ANCHORAGE, Alaska—Election night is over, but the controversy surrounding Sen. Lisa Murkowski’s possible lead in the U.S. Senate race is just starting, as the state Division of Elections announced it will start counting write-in votes a week early.
After Democrat Scott McAdams conceded to Murkowski and Republican Joe Miller, both sides have concerns about the division’s plans to start counting next week rather than the week after that.
Murkowski's camp says it wants to make sure minor misspellings of her name still count, while Miller says it's not fair to move up the write-in counting date so soon.
When it comes to counting the thousands of write-in votes, Murkowski knows nothing is official until it's official. She says she wants voter intent to rule.
“Is a ‘Y’ instead of an ‘I’ enough to throw it out? I would certainly argue that the intent of the voter was to support Lisa Murkowski,” Murkowski said.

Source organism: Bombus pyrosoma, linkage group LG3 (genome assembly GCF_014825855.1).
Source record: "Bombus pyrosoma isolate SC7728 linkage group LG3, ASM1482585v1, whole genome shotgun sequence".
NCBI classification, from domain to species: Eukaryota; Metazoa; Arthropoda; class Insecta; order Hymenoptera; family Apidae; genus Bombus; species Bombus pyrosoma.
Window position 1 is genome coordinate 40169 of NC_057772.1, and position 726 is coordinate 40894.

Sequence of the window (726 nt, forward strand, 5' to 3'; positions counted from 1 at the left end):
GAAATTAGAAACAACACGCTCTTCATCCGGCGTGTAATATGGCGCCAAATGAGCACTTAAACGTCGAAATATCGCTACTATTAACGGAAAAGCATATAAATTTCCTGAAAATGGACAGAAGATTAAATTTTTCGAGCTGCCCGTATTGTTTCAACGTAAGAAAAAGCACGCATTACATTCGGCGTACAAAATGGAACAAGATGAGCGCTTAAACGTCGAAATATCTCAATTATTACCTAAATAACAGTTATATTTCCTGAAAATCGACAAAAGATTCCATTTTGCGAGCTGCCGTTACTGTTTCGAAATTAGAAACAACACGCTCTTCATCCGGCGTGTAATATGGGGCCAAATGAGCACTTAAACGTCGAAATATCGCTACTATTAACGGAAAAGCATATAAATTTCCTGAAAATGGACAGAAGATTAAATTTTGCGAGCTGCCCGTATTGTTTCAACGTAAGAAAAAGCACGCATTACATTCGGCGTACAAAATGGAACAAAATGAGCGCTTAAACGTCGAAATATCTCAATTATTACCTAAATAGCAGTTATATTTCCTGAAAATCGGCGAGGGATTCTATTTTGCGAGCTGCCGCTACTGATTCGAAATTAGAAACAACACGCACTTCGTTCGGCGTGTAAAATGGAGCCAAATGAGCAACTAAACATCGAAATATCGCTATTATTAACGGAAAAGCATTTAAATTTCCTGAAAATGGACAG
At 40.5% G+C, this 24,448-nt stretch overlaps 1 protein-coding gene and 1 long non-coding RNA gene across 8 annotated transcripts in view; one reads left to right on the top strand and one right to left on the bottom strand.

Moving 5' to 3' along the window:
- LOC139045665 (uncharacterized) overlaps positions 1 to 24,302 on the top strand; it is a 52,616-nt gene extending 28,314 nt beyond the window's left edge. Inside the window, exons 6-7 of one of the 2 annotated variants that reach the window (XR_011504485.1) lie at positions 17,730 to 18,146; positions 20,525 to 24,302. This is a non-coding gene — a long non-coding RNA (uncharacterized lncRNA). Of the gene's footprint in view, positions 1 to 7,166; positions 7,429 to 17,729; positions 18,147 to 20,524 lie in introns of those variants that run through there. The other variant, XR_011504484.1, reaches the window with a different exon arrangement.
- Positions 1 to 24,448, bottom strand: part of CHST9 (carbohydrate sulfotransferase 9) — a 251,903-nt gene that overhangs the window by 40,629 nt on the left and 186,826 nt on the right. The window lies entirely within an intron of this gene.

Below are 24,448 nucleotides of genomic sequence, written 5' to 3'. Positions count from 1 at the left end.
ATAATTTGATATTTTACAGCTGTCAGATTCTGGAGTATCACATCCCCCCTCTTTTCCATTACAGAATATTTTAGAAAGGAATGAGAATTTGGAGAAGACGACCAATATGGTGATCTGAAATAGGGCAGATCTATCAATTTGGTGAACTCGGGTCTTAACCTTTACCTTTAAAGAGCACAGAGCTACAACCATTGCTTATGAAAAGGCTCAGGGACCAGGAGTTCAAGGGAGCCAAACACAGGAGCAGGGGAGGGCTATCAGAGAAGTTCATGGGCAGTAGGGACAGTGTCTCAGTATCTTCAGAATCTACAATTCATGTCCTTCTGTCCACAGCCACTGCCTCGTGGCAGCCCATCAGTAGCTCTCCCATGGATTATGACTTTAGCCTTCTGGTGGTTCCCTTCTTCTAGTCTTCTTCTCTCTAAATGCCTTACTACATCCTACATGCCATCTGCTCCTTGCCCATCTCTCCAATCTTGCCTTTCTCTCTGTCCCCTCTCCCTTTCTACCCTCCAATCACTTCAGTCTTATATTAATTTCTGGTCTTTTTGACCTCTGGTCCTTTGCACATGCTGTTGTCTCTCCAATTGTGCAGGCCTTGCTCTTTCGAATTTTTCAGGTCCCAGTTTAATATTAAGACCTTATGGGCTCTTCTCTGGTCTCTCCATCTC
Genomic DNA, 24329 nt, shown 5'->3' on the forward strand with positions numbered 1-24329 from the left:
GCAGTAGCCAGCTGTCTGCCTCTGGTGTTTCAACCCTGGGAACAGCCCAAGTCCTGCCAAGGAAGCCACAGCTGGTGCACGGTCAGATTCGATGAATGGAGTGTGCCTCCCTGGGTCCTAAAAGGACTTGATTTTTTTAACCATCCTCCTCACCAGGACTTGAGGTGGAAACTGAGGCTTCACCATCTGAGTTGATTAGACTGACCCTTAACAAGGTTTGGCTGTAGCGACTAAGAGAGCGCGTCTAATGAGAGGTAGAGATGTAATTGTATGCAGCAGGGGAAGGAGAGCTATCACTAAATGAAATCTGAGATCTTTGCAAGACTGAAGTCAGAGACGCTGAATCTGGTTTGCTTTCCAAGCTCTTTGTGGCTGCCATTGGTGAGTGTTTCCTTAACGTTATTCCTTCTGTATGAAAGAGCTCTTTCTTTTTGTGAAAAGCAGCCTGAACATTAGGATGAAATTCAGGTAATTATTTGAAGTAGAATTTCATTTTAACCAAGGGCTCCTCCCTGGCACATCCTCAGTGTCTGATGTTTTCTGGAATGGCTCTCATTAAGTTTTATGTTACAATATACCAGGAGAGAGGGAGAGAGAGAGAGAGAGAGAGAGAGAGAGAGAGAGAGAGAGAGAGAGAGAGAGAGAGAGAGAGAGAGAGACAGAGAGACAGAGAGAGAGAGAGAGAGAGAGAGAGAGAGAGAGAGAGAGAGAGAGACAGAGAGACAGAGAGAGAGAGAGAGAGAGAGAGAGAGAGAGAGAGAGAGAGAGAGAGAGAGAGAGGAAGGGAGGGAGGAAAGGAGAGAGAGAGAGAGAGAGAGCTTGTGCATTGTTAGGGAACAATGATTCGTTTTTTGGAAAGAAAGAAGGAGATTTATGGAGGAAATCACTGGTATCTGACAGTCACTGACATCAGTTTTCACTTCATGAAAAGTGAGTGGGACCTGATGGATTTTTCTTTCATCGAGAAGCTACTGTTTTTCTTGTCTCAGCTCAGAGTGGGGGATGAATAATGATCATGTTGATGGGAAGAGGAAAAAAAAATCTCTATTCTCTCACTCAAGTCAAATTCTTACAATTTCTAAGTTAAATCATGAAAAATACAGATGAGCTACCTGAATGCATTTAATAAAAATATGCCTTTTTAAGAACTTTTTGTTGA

Murkowski says the Division of Elections has not been specific about whether those kind of name variations would count.
“We had hoped that that would actually be made more clear earlier on,” Murkowski said. “We had requested for assistance and the Department of Law came back and said, ‘This is all speculative.’”
“I'll be the one to make those final calls, but I'll be consulting with the Department of Law before any decision is made,” said the Division of Elections’ director, Gail Fenumiai.
The division originally set Nov. 18 as the write-in counting date, but on Wednesday it announced it had moved that date up to next week -- which isn't sitting well with Miller, whose campaign plans on monitoring the count.
“Suddenly cutting a week off our prep time isn't proper, and I don't even know if it follows the regulatory framework that the lieutenant governor must follow,” Miller said.
The Alaska Republican Party issued a statement on the count Wednesday.
“We will be closely monitoring the ballot count process. As long as the counting process is done in a fair, open, and legal manner, we stand ready to embrace whichever Republican the votes show Alaskans have chosen to represent them,” the party said.
Even with election night, the U.S. Senate decision still lies in about 83,000 closely monitored write-in lines.
The Division of Elections said Wednesday that starting the write-in count process sooner is beneficial to voters, and that delaying the count until Nov. 18th denies voters information that could be available earlier.
Contact Jason Lamb at email@example.com